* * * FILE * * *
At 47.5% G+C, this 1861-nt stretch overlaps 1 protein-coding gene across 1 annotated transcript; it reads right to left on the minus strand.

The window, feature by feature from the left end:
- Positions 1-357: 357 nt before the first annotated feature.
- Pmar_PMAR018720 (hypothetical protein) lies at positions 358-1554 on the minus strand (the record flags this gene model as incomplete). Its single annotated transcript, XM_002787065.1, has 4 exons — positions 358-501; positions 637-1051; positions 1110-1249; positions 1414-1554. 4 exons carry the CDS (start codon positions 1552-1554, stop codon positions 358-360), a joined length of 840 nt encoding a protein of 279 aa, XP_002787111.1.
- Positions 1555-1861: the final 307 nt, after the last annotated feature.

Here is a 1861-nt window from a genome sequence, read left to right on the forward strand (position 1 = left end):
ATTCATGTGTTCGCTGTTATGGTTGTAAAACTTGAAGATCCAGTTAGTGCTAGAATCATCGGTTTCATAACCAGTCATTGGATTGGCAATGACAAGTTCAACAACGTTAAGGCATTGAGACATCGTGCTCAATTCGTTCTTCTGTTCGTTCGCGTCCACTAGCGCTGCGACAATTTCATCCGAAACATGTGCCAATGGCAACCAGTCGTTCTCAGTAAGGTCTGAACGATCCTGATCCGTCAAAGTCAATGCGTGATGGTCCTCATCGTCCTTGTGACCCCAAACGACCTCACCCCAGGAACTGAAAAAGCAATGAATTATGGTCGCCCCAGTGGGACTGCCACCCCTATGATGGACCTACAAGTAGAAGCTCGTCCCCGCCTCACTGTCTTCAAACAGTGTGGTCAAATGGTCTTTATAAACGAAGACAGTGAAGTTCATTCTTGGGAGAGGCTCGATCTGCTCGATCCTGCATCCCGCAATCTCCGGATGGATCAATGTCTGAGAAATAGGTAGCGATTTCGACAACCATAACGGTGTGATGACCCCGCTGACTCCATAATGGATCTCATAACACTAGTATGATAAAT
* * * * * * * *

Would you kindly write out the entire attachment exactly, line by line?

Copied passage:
At 47.5% G+C, this 1861-nt stretch overlaps 1 protein-coding gene across 1 annotated transcript; it reads right to left on the minus strand.

The window, feature by feature from the left end:
- Positions 1-357: 357 nt before the first annotated feature.
- Pmar_PMAR018720 (hypothetical protein) lies at positions 358-1554 on the minus strand (the record flags this gene model as incomplete). Its single annotated transcript, XM_002787065.1, has 4 exons — positions 358-501; positions 637-1051; positions 1110-1249; positions 1414-1554. 4 exons carry the CDS (start codon positions 1552-1554, stop codon positions 358-360), a joined length of 840 nt encoding a protein of 279 aa, XP_002787111.1.
- Positions 1555-1861: the final 307 nt, after the last annotated feature.

Here is a 1861-nt window from a genome sequence, read left to right on the forward strand (position 1 = left end):
ATTCATGTGTTCGCTGTTATGGTTGTAAAACTTGAAGATCCAGTTAGTGCTAGAATCATCGGTTTCATAACCAGTCATTGGATTGGCAATGACAAGTTCAACAACGTTAAGGCATTGAGACATCGTGCTCAATTCGTTCTTCTGTTCGTTCGCGTCCACTAGCGCTGCGACAATTTCATCCGAAACATGTGCCAATGGCAACCAGTCGTTCTCAGTAAGGTCTGAACGATCCTGATCCGTCAAAGTCAATGCGTGATGGTCCTCATCGTCCTTGTGACCCCAAACGACCTCACCCCAGGAACTGAAAAAGCAATGAATTATGGTCGCCCCAGTGGGACTGCCACCCCTATGATGGACCTACAAGTAGAAGCTCGTCCCCGCCTCACTGTCTTCAAACAGTGTGGTCAAATGGTCTTTATAAACGAAGACAGTGAAGTTCATTCTTGGGAGAGGCTCGATCTGCTCGATCCTGCATCCCGCAATCTCCGGATGGATCAATGTCTGAGAAATAGGTAGCGATTTCGACAACCATAACGGTGTGATGACCCCGCTGACTCCATAATGGATCTCATAACACTAGTATGATAAAT